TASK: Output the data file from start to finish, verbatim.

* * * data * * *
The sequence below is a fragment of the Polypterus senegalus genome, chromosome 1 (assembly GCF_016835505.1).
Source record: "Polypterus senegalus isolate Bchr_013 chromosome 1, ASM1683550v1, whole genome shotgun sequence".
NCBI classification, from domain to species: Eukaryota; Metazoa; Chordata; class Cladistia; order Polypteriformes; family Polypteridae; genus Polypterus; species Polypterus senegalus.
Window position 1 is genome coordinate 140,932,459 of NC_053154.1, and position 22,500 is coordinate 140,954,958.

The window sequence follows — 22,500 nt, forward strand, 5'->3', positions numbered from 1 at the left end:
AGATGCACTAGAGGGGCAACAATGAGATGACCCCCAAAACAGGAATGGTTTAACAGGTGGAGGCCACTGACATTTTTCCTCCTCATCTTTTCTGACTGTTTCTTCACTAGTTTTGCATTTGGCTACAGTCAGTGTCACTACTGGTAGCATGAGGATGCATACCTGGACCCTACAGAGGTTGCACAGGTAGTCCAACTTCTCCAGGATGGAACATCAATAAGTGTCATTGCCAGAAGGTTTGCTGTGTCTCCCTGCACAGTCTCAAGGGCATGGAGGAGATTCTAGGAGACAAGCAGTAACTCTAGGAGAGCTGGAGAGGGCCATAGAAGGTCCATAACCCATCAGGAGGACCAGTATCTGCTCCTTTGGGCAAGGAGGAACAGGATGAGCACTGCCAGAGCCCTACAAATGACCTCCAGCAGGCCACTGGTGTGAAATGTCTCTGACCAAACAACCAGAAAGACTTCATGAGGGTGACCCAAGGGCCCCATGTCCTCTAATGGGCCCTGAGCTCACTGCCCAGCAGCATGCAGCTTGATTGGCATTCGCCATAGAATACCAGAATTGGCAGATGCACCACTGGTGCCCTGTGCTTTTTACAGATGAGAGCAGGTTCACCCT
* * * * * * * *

The sequence below is a fragment of the Polypterus senegalus genome, chromosome 1 (assembly GCF_016835505.1).
Source record: "Polypterus senegalus isolate Bchr_013 chromosome 1, ASM1683550v1, whole genome shotgun sequence".
NCBI classification, from domain to species: Eukaryota; Metazoa; Chordata; class Cladistia; order Polypteriformes; family Polypteridae; genus Polypterus; species Polypterus senegalus.
Window position 1 is genome coordinate 140,932,459 of NC_053154.1, and position 22,500 is coordinate 140,954,958.

The window sequence follows — 22,500 nt, forward strand, 5'->3', positions numbered from 1 at the left end:
AGATGCACTAGAGGGGCAACAATGAGATGACCCCCAAAACAGGAATGGTTTAACAGGTGGAGGCCACTGACATTTTTCCTCCTCATCTTTTCTGACTGTTTCTTCACTAGTTTTGCATTTGGCTACAGTCAGTGTCACTACTGGTAGCATGAGGATGCATACCTGGACCCTACAGAGGTTGCACAGGTAGTCCAACTTCTCCAGGATGGAACATCAATAAGTGTCATTGCCAGAAGGTTTGCTGTGTCTCCCTGCACAGTCTCAAGGGCATGGAGGAGATTCTAGGAGACAAGCAGTAACTCTAGGAGAGCTGGAGAGGGCCATAGAAGGTCCATAACCCATCAGGAGGACCAGTATCTGCTCCTTTGGGCAAGGAGGAACAGGATGAGCACTGCCAGAGCCCTACAAATGACCTCCAGCAGGCCACTGGTGTGAAATGTCTCTGACCAAACAACCAGAAAGACTTCATGAGGGTGACCCAAGGGCCCCATGTCCTCTAATGGGCCCTGAGCTCACTGCCCAGCAGCATGCAGCTTGATTGGCATTCGCCATAGAATACCAGAATTGGCAGATGCACCACTGGTGCCCTGTGCTTTTTACAGATGAGAGCAGGTTCACCCT